X-Projects: The ‘Angelus’ competition.
The post below is from Roger Childs, Senior Production Executive & Genre Head of Religious Programmes at RTE.
Please note that the competition is open to other colleges and schools. As DCU’s reputation is involved via students who send in relevant projects, please be mindful of any ethical issues and respectful of other people’s faith positions, as well as those who have none. Note that the deadline is quite short i.e. the end of March. However, the duration is only 1 min. 15 secs. and although that in itself is quite a discipline, it nevertheless is achievable.
N.B. You will need the Angelus Chimes, which I have linked to at the bottom of the page.
Best wishes with your entries.
William Tuke: MediaArk.com
The “Angelus” broadcasts on RTÉ Television
A creative opportunity for aspiring Irish filmmakers
The 1’ daily Angelus broadcast is by far RTÉ’s most watched Religious Programme. For some, it’s as much part of Irish cultural identity as the harp on your passport; for others, it’s an anachronism – a reminder of more homogeneously and observantly Christian times; for others still, it’s an object of derision – not offensive, just naff. How can RTÉ reconcile these utterly conflicting views?
In fact, RTÉ Audience Research has shown that a clear majority of Irish viewers still favours keeping the Angelus broadcasts, chimes and all. The Broadcasting Authority of Ireland has dismissed the very few formal complaints of perceived sectarianism, perhaps because, visibly, in the latest version, commissioned in 2009, efforts have been made to make the short films accessible to people of all faiths and none. Those who wish to say the Angelus – and a perhaps surprising number still do – can. But that minute can also be used for other kinds of prayer and reflection, if desired. The Angelus prayer itself – which pre-dates the Reformation, incidentally – is never broadcast in these slots and is not imposed. The reflective slot airs for one minute in every 1440 per day and on only one RTÉ TV channel.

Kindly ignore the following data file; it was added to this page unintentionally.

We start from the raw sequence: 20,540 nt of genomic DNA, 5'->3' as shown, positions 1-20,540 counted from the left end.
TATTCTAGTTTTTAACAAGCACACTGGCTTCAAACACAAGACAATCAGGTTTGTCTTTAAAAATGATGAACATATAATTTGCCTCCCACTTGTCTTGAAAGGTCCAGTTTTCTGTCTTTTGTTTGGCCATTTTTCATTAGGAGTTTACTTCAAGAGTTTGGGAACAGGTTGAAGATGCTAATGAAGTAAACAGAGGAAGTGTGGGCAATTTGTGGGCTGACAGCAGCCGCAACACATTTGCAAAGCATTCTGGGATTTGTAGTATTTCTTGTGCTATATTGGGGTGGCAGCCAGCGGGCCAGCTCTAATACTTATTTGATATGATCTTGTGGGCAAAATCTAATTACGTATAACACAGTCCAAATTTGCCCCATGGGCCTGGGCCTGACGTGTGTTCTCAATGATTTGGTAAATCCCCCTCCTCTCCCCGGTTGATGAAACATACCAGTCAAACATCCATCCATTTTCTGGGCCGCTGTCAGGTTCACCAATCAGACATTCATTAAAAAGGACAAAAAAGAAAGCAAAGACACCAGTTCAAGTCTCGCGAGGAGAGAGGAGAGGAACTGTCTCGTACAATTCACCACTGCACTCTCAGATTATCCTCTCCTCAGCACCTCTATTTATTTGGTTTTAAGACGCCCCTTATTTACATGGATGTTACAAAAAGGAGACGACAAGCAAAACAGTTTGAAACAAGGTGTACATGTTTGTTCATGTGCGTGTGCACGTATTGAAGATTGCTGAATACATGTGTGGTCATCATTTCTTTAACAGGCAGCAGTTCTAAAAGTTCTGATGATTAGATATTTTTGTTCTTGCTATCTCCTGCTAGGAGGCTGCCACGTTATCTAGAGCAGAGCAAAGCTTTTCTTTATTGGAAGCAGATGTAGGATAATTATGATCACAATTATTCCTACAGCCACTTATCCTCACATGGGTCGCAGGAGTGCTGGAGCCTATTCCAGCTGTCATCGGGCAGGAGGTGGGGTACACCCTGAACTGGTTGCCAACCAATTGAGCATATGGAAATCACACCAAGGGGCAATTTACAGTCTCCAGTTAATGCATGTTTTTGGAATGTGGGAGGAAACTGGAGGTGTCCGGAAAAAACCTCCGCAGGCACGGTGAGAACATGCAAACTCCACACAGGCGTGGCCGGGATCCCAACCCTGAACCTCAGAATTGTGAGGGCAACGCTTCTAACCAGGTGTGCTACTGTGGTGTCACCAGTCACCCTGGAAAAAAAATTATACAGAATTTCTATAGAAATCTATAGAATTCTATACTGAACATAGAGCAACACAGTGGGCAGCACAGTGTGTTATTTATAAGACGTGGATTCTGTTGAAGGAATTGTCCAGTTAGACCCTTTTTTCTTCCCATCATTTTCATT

As one primary school headmaster, Harry Rowan, commented, “To the person of faith, it’s a moment of grace; to the person without faith, it’s a moment of peace. What’s not to like?”
That would be RTÉ’s aspiration. Nonetheless, the current format is in need of renewal, which offers an opportunity for creative thinking about how RTÉ fills the slots. It is proposed that aspiring filmmakers at secondary schools and third level colleges nationwide are invited to develop and produce their own creative responses to the challenges of the slot: to produce short films, which, subject to editorial compliance, would all be showcased on RTÉ One and on digital platforms. A panel of expert judges comprising, for example, a leading filmmaker, an artist, a media lecturer and a member of RTÉ staff would then be invited to draw up a shortlist, to be voted on by the public, in order to find the nation’s favourite short films for the slot. The winning films would each be awarded a prize of €500 and continue to be broadcast for the next two years, or until the slot is next revisited.
Responses might vary from traditional to avant garde and cover a spectrum from piety to secularity – e.g. from time-lapse footage of a flower opening to a silent minute of a sleeping child’s face; from animation to stills. There is no reason why the challenge should not also inspire submissions from, or reflect the cultures of, Ireland’s minority faith communities.
Submissions should be 1’15” in duration, with non-verbal content that is fully compliant with RTÉ Programme Makers’ and BAI Guidelines (see links) and conducive to prayer or reflection for people of all faiths and none. The traditional chimes in their 3-3-3-9 sequence should be retained, but can be treated creatively, as, for instance, in the current televised versions, where they appear to be heard over a trawler skipper’s radio or from a distant spire:
Entries should be sent via wetransfer.com or similar file transfer, in HD, with clear name and contact details for the filmmakers, to Roger.firstname.lastname@example.org
NOTE: You will need to download the Chimes link here: Angelus Chimes
The download icon should be at the top of your web page, or in case of difficulty please contact me (William Tuke) and I’ll forward the file on to you.
N.B. As a courtesy, if you take up this project, please also e-mail me at: William Tuke